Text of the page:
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Phil Knight: Shoe Dog Summary by

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This is a book of memories.

And, as it usually happens with them due to our faltering memory, they are not exactly structured or consequential. Writing them on paper does help, but Knight doesn’t make it easy for his readers, expecting them to know everything he does at all times.

Even more: supposing they’ll be able to remember all of the names and their noteworthiness when they appear 50 or so pages later.

But, a summary is a summary for a reason. So, let’s extract only the main parts of Phil Knight’s 1962-1980 biography. More or less, that makes his memoir a story of one name, two companies, and three people.

It’s 1962 and Phil Knight is on an after-graduation around-the-world trip. In November 1962, he visits the Onitsuka Company in Kobe, Japan. Fascinated by the quality of their shoes and, moreover, their affordability, he arranges a meeting with Onitsuka’s executives.

He tells them that he’s a representative of Blue Ribbon Sports and that he’s interested in buying the exclusive rights for distribution of Onitsuka’s Tiger shoes in western US.

But, what he doesn’t tell them is the more interesting part and the stuff entrepreneur’s dreams are made of.

You see, Blue Ribbon Sports is not exactly a company. It’s a business operated by Knight in his parents’ house. And he’s not exactly a representative: he is, basically, the company. Many years before “Pre-Suasion,” Knight pulls a trick out of Robert Cialdini’s books on influence. And he does a heck of a good job!

The first two pairs of Onitsuka Tiger shoes are mailed by Knight to Bill Bowerman in an attempt to get an endorsement. He is the second most important person in our story, a legendary track and field coach at the University of Oregon and trainer of more than 50 Olympians.

He is, also, the co-founder of Nike, Inc.

Because, once he receives the shoe samples Bowerman doesn’t merely want to endorse them – he wants to take a part in selling them!

Soon, business is blooming and Onitsuka Tiger stops looking at Blue Ribbon Sports as an ally, but as a competitor. Cue the long legal struggles, and Knight’s and Bowerman’s attempt at Plan B: if they can’t distribute high-quality low-cost athletic shoes, why shouldn’t they create them themselves?

Fortunately, Plan B turns out to be even better plan than Plan A. And it is all due to Knight’s entrepreneurship skills, and Bowerman’s innovator’s brain. Have you ever heard of the “Waffle Sole”? Well, Bowerman invented it.

And that’s how “Nike” was born.

Oh… we’re running ahead of ourselves.

That’s how a pair of great nameless shoes was designed. But, in order to be registered at the U.S. Patent Office, it had to have a name. It came into a dream of the first Blue Ribbon employee, Jeff Johnson, a day before the paperwork was filed.

Nike.

And it sure trumped what Knight and Bowerman had come up with: Falconbengaldimensionsix. (OK, that’s few names jumbled into one, but you know how it is few hours before a deadline…)

And that’s where the third person enters the story: Steve Prefontaine. A runner and a superstar. The second athlete to endorse Nike – after Romanian tennis great Ilia Năstase – and the first American to do so.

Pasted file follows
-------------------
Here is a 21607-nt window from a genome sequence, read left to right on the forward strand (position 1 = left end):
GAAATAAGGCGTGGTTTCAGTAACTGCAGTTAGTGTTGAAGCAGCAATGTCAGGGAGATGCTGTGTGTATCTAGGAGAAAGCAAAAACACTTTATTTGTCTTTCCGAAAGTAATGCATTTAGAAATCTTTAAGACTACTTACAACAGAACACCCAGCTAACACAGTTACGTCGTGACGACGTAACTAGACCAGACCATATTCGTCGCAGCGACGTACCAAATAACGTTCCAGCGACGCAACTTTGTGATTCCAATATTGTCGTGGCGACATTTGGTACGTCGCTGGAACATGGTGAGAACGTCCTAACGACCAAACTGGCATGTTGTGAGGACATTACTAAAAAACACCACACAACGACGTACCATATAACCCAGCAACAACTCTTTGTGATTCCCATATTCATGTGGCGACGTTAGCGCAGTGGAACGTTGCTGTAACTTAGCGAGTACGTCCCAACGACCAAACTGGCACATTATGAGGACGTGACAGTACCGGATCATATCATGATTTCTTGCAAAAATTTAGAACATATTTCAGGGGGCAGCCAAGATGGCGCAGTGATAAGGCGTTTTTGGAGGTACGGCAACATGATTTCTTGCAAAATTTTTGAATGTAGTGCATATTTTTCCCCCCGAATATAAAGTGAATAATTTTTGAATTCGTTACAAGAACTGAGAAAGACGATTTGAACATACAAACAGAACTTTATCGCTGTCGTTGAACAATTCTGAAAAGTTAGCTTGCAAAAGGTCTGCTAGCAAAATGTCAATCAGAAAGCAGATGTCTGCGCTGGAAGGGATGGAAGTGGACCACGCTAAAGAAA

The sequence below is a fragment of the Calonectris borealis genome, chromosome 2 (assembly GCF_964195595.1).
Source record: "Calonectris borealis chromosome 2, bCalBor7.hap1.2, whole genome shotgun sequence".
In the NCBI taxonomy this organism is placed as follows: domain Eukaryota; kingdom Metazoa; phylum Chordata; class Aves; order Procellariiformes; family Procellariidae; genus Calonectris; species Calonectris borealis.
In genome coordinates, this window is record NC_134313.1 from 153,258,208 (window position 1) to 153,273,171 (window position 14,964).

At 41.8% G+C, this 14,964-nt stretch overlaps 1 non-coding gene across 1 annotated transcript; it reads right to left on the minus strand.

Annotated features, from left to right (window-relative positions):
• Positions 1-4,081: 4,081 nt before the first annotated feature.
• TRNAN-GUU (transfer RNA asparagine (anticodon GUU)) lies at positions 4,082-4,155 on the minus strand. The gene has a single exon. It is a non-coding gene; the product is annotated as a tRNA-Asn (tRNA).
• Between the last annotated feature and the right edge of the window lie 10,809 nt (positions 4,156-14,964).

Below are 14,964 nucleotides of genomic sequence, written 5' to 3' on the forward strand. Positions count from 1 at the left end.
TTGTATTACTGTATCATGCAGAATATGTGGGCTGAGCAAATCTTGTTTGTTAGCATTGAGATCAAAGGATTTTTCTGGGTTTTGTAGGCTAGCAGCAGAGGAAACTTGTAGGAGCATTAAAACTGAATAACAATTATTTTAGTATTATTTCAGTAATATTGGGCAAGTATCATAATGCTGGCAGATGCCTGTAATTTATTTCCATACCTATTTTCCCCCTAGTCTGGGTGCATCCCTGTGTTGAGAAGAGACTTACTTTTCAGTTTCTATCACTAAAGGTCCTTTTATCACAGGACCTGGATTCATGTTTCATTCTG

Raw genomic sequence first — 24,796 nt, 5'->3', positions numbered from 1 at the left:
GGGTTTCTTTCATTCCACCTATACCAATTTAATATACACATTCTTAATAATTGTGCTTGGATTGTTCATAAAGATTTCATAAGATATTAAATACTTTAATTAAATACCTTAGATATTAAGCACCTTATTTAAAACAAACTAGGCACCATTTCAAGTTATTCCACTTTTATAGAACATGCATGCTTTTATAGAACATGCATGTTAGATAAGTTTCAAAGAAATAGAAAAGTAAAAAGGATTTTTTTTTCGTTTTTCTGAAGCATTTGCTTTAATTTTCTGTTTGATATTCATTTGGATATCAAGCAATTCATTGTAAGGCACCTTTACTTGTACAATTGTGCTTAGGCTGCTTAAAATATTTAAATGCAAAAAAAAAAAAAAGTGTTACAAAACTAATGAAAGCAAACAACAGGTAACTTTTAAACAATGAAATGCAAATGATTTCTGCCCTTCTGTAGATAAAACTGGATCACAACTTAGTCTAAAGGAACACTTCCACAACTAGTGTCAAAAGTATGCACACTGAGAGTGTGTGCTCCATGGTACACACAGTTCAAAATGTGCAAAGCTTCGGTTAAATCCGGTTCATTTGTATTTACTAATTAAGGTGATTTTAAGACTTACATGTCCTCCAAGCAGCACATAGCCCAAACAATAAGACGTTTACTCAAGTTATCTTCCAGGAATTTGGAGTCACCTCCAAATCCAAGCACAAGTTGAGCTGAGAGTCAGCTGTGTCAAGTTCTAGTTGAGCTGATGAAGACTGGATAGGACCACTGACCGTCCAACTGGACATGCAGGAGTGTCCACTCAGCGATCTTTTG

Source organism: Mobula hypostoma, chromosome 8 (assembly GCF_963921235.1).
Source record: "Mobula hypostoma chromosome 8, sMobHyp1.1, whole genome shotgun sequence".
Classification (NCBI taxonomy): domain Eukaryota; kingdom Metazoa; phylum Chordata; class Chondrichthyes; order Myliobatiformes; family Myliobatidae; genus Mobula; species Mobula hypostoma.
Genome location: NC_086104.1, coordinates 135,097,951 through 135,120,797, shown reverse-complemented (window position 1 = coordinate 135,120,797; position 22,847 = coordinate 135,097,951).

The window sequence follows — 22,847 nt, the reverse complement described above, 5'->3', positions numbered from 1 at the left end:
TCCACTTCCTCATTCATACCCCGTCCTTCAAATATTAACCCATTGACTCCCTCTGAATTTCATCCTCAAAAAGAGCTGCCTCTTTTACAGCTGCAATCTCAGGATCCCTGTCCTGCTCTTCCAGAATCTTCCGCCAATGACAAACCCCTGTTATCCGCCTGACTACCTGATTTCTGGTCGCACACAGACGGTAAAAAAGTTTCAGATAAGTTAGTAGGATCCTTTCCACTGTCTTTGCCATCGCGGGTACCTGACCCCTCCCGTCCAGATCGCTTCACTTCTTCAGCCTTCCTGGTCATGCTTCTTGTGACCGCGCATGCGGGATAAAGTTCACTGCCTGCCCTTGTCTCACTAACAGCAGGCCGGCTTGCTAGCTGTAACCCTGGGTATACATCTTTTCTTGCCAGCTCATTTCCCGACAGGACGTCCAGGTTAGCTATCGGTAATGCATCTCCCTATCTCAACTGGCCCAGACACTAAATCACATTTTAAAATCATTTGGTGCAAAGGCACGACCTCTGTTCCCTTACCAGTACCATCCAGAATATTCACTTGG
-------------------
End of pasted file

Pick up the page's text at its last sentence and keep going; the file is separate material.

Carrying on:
His story is remarkable in itself and we strongly advise you to read it. In the context of Nike, Prefontaine will always be remembered as the man who paved the way for, say, the Air Jordans.

And the man who started a long list of Nike sponsorships.

You know, the thing that led to you buying that now coveted pair of Nikes.

Key Lessons from “Shoe Dog”

  1. “Ask, and It Shall Be Given; Seek, and Ye Shall Find”
    2.      Be as Zen as You Can Be…
    3.      …And Never Quit

“Ask, and It Shall Be Given You; Seek, and Ye Shall Find”

Sure, the verse comes straight from the “New Testament,” but it’s also a sentence in any entrepreneur’s book! And Knight is no exception.

When he saw an opportunity with the Onitsuka Tiger shoes, he didn’t want to wait. He went there fearless, as a representative of a one-man company. It didn’t matter that Onitsuka was one of the oldest Japanese shoes factories.

It mattered that Knight wanted to create a future sports giant.

And he did.

Be as Zen as You Can Be…

When it comes to Knight’s personal philosophy, he’s an ardent believer in the power of Zen Buddhism. He has used it to overcome many obstacles and achieve his career goals. He firmly believes that his ego is his enemy, and he has often tried to do away with it in order to make better decision.

Knight claims that these tactics have worked for him every time. And there’s no reason why you shouldn’t believe him.

…And Keep Running

Winston Churchill once said: “If you’re going through hell, keep going.” Phil Knight thinks the very same. His words are somewhat different (read them in the “Quotes” section), but the moral is the same.

In his opinion, this is not only a good advice. It’s the best advice you can get.

And the only advice you really need.

To buy the book, click the link or image below to purchase from Book Depository

 

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One comment on “Phil Knight: Shoe Dog Summary by

  1. Gregorio says:

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    this

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